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  • Terry O'Neil

Participation Decline Slowed in 2019


The decline in high school football participation slowed dramatically last season. Data released yesterday by the National Federation of High Schools (NFHS) showed decreased nationwide participation in 11-player football of just 2,489 players or 00.25%.  This contrasts with much steeper drops in recent years:

  • 2015 to 2016:  decline of 23,311 players

  • 2016 to 2017:  decline of 20,540 players

  • 2017 to 2018:  decline of 30,829 players

  • 2018 to 2019:  decline of 2,489 players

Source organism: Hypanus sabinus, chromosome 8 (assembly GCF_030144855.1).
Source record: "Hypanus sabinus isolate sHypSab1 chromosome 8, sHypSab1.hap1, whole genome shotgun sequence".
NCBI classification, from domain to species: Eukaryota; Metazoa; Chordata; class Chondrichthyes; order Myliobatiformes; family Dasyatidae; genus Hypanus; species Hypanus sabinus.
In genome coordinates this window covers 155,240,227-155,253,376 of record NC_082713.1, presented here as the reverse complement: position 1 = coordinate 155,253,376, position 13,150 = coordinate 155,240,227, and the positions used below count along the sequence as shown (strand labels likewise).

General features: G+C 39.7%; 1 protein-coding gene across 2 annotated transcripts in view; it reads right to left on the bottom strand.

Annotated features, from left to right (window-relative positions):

What 's the reason for this change? Dr. Karissa Niehoff, Executive Director of NFHS, said, "These numbers suggest to us that parents are appreciative of the risk minimization efforts that have been put in place.  Every state has enacted rules that limit the amount of contact before the season and during practice..." PLP founder Terry O'Neil responded, "We agree with Dr. Niehoff.  In our travels, we find parents' chief concern is injury prevention.  They appreciate post-injury advancements in diagnosis, treatment and return-to-play, but their primary question is:  'What are we doing to prevent injury?'" Reduction in practice contact has been led by state governing bodies of high school athletics in New Jersey and North Carolina.  These states have recently mandated no full contact in spring/summer, six hours total in pre-season, 15 minutes per week in regular season. Meanwhile, the NFL continues to set a fine example.  In the current pre-season, with extensive full contact permitted, most coaches have chosen instead to practice and scrimmage in "thud" tempo, which prohibits tackling to the ground.  Various NFL and college coaches have demonstrated these techniques to the high school community in PLP clinics around the country. "High school coaches are willing to change, eager to change," said O'Neil.  "The leadership of NFHS, state governing bodies and state coaches' associations has been pivotal.  Once we navigate this unusual 2020-21 season, more states will be able to focus on tight contact limits."

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